CAIR's Radical Nexus
by Josh Lefkowitz and Erick Stakelbeck
March 10, 2005
Later this month, in a
This is the second time in less than a year that the brothers will be tried on federal charges. In July, a federal court convicted them of, among other counts, violating U.S. sanctions against Syria.
From the outset of the Elashis' legal troubles, the Council on American Islamic Relations (CAIR), the most influential radical Islamist group in the United States, has been their most vocal supporter. Both the national headquarters and Dallas-Fort Worth branch of CAIR—a partially Saudi-funded organization that claims to "build coalitions that promote justice and mutual understanding"— have made defending the Elashis a top priority.
For example, on September 6, 2001, the day that federal agents first raided Infocom's Richardson, TX headquarters, CAIR Executive Director Nihad Awad appeared at a press conference outside the company's offices and blasted the government for "tak[ing] us back to the McCarthy era."
Similarly, CAIR's Dallas-Fort Worth chapter labeled the Elashis' December 2002 indictment "a war on Islam and Muslims" and alleged that the brothers were convicted "for their crime of being Muslims in America."
CAIR's passionate defense of the Elashis is no coincidence. In fact, the incestuous connections between CAIR, the Elashi family, and two key players in Hamas's U.S. network, the Holy Land Foundation (HLF) and the Islamic Association for Palestine (IAP), are well-established. One of the Elashi brothers, Ghassan, even helped found IAP and CAIR branch offices in addition to serving as HLF national chairman.
The IAP/HLF nexus ultimately leads back to Musa Abu Marzook, who is married to the Elashis' cousin and who was himself indicted in Chicago in August 2004 for conspiring to finance Hamas. Although he currently lives in Damascus—where he serves as Hamas's deputy political chief—Marzook spent over a decade in the U.S. and was instrumental in building Hamas's American network.
For instance, Marzook provided $210,000 to HLF, which was indicted last summer for funneling over $35 million to Hamas. He also helped found IAP and provided it with $490,000. In December, a Chicago judge included HLF and IAP in a $156 million libel judgment related to the 1996 Hamas murder of an American citizen in the West Bank.
Just as CAIR has defended the Elashis throughout their legal troubles, it has also publicly supported IAP, HLF and Marzook against either government or media scrutiny.
But this should come as no surprise given CAIR's close ties to IAP and HLF. For instance, before founding CAIR together in 1994, Omar Ahmad and Nihad Awad both had held leadership positions with IAP. And shortly after its incorporation, CAIR received $5,000 from HLF. CAIR returned the favor by soliciting funds for HLF until its closure in 2001.
These dizzying connections were solidified in Philadelphia's Marriot hotel in October 1993 when—under the watchful eye of an FBI surveillance team—Ghassan Elashi, future CAIR Chairman Omar Ahmad and leadership from IAP, HLF, and Hamas came together to plot the direction of Hamas's U.S. network and develop a strategy to defeat the Oslo peace accords.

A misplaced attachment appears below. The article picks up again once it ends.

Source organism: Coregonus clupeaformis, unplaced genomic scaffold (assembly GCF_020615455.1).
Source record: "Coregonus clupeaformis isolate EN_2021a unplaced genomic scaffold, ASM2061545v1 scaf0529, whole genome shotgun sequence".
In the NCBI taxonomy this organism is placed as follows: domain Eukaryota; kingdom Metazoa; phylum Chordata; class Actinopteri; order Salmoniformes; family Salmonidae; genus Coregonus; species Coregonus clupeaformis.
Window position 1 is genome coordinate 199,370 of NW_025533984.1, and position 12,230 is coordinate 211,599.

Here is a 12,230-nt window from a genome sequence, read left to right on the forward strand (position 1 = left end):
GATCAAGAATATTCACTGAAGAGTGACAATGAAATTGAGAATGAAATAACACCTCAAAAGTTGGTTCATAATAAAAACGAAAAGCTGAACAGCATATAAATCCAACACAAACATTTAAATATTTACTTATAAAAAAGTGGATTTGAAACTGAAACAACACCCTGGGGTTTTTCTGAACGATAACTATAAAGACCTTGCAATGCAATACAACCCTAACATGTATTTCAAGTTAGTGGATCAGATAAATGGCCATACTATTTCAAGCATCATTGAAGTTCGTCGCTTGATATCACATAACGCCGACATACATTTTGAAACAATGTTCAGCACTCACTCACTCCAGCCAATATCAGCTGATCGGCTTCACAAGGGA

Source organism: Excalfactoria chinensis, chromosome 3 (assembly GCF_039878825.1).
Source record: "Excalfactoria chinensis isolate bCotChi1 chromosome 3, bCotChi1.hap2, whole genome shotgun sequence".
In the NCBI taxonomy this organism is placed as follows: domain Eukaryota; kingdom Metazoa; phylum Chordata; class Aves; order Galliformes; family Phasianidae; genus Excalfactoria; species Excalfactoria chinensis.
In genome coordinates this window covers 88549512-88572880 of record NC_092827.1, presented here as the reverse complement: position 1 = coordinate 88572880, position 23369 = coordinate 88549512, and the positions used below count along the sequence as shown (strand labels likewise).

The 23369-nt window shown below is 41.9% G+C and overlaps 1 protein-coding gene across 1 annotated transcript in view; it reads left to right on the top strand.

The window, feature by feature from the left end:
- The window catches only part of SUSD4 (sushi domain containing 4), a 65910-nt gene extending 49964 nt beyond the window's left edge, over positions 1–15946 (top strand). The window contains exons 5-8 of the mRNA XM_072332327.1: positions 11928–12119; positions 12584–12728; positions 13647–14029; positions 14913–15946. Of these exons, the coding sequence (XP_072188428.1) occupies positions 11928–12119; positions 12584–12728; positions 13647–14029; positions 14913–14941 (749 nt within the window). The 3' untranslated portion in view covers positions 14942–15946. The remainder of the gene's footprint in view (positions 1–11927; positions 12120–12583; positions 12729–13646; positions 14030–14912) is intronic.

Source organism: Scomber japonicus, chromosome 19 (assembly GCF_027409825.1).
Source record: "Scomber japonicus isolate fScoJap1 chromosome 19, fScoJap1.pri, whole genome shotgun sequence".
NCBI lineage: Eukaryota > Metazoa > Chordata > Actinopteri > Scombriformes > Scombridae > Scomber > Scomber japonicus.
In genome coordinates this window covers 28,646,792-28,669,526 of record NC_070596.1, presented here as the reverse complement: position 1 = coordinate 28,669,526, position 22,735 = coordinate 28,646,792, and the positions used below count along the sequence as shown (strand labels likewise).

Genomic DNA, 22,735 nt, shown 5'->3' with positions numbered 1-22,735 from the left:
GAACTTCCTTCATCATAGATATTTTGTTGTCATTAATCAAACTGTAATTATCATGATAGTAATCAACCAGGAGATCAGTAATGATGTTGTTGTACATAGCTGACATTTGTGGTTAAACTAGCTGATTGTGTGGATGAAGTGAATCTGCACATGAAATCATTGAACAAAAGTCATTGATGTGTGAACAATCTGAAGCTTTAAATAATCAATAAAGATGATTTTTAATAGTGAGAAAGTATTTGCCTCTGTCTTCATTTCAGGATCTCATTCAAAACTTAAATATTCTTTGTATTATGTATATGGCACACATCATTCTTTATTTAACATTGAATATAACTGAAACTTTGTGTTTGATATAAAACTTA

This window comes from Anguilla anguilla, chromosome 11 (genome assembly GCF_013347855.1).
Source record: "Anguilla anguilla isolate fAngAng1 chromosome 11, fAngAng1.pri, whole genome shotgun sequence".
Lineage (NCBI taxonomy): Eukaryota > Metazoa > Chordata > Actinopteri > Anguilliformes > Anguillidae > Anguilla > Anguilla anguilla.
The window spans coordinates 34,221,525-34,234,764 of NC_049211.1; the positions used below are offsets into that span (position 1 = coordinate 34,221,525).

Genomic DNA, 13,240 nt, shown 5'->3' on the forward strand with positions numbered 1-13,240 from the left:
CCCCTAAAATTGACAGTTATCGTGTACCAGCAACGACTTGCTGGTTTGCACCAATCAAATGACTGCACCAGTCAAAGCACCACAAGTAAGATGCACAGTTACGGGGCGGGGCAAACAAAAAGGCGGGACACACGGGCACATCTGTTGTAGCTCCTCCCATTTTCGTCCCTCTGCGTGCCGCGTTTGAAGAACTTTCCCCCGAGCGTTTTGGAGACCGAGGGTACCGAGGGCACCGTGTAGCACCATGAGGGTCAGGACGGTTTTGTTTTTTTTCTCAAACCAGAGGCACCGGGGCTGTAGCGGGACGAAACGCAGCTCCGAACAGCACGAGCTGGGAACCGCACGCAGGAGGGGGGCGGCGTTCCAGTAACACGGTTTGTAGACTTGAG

Tellingly, just a few months after the Philadelphia meeting, CAIR's current Executive Director, Nihad Awad, stated, "I am in support of the Hamas movement" during a speech at Florida's Barry University.
Despite its nefarious links and public statements, CAIR has never been subject to government action. In fact, since 9/11, its officials have met with President Bush and former Secretary of State Colin Powell and have regularly provided "sensitivity training" to the FBI.
CAIR's well-documented history of extremism is what makes this continued mainstream acceptance so troubling. For instance, just last April, former CAIR employee Randall "Ismail" Royer was sentenced to 20 years in prison for "participation in a network of militant jihadists centered in Northern Virginia," according to the Department of Justice.
But a recent civil suit filed by the estate of 9/11 victim and former high-ranking FBI counter-terrorism agent John O'Neill, Sr. may have best described CAIR's true agenda, stating: "their goal is to create as much self-doubt, hesitation, fear of name-calling, and litigation within police departments and intelligence agencies as possible so as to render such authorities ineffective in pursuing international and domestic terrorist entities."
These are words to remember when the Elashi brothers stand trial this month.
Dallas courtroom, the U.S. government's efforts to dismantle the terrorist group Hamas's American infrastructure will face an important test. Five Palestinian brothers, the Elashis, face charges that their computer company, Infocom—which was shut down by federal investigators in 2001—received $250,000 from accounts controlled by Hamas leader Musa Abu Marzook.
Josh Lefkowitz is a terrorism analyst and Erick Stakelbeck is senior writer at the Investigative Project, a Washington, D.C.-based counterterrorism research institute.